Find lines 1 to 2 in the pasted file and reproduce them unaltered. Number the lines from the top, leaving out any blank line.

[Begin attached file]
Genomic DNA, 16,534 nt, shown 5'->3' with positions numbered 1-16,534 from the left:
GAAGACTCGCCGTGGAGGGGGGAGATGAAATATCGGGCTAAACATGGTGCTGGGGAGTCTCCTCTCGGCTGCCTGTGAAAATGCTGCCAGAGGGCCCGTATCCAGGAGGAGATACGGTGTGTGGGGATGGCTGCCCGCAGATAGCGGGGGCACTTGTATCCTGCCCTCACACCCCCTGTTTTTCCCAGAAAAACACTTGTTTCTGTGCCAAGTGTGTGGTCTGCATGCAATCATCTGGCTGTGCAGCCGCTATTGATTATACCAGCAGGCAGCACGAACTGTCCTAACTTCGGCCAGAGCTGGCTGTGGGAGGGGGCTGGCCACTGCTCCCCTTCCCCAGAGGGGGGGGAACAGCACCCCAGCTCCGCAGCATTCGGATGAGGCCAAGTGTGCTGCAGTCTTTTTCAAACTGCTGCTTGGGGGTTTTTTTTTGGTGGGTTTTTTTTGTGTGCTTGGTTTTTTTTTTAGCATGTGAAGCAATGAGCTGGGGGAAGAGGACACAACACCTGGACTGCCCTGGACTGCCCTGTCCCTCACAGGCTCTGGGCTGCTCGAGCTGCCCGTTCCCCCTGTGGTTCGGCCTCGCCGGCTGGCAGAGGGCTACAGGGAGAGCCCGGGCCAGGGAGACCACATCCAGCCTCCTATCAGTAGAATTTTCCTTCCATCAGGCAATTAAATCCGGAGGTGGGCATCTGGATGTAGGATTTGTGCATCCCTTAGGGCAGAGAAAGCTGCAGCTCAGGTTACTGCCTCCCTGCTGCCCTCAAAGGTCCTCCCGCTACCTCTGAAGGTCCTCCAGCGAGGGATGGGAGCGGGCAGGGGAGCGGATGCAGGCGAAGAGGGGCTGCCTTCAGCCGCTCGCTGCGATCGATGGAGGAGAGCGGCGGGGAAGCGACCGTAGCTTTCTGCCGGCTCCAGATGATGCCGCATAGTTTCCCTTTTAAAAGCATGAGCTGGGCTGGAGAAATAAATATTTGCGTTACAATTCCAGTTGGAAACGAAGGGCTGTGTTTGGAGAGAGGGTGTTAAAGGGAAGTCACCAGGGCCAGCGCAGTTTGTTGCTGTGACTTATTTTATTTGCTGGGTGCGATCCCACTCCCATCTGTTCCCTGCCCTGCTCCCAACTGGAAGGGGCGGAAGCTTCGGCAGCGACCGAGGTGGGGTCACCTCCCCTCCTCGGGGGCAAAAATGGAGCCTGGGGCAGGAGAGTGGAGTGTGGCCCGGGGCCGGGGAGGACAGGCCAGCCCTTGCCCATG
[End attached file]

Genomic DNA, 16,534 nt, shown 5'->3' with positions numbered 1-16,534 from the left:
GAAGACTCGCCGTGGAGGGGGGAGATGAAATATCGGGCTAAACATGGTGCTGGGGAGTCTCCTCTCGGCTGCCTGTGAAAATGCTGCCAGAGGGCCCGTATCCAGGAGGAGATACGGTGTGTGGGGATGGCTGCCCGCAGATAGCGGGGGCACTTGTATCCTGCCCTCACACCCCCTGTTTTTCCCAGAAAAACACTTGTTTCTGTGCCAAGTGTGTGGTCTGCATGCAATCATCTGGCTGTGCAGCCGCTATTGATTATACCAGCAGGCAGCACGAACTGTCCTAACTTCGGCCAGAGCTGGCTGTGGGAGGGGGCTGGCCACTGCTCCCCTTCCCCAGAGGGGGGGGAACAGCACCCCAGCTCCGCAGCATTCGGATGAGGCCAAGTGTGCTGCAGTCTTTTTCAAACTGCTGCTTGGGGGTTTTTTTTTGGTGGGTTTTTTTTGTGTGCTTGGTTTTTTTTTTAGCATGTGAAGCAATGAGCTGGGGGAAGAGGACACAACACCTGGACTGCCCTGGACTGCCCTGTCCCTCACAGGCTCTGGGCTGCTCGAGCTGCCCGTTCCCCCTGTGGTTCGGCCTCGCCGGCTGGCAGAGGGCTACAGGGAGAGCCCGGGCCAGGGAGACCACATCCAGCCTCCTATCAGTAGAATTTTCCTTCCATCAGGCAATTAAATCCGGAGGTGGGCATCTGGATGTAGGATTTGTGCATCCCTTAGGGCAGAGAAAGCTGCAGCTCAGGTTACTGCCTCCCTGCTGCCCTCAAAGGTCCTCCCGCTACCTCTGAAGGTCCTCCAGCGAGGGATGGGAGCGGGCAGGGGAGCGGATGCAGGCGAAGAGGGGCTGCCTTCAGCCGCTCGCTGCGATCGATGGAGGAGAGCGGCGGGGAAGCGACCGTAGCTTTCTGCCGGCTCCAGATGATGCCGCATAGTTTCCCTTTTAAAAGCATGAGCTGGGCTGGAGAAATAAATATTTGCGTTACAATTCCAGTTGGAAACGAAGGGCTGTGTTTGGAGAGAGGGTGTTAAAGGGAAGTCACCAGGGCCAGCGCAGTTTGTTGCTGTGACTTATTTTATTTGCTGGGTGCGATCCCACTCCCATCTGTTCCCTGCCCTGCTCCCAACTGGAAGGGGCGGAAGCTTCGGCAGCGACCGAGGTGGGGTCACCTCCCCTCCTCGGGGGCAAAAATGGAGCCTGGGGCAGGAGAGTGGAGTGTGGCCCGGGGCCGGGGAGGACAGGCCAGCCCTTGCCCATG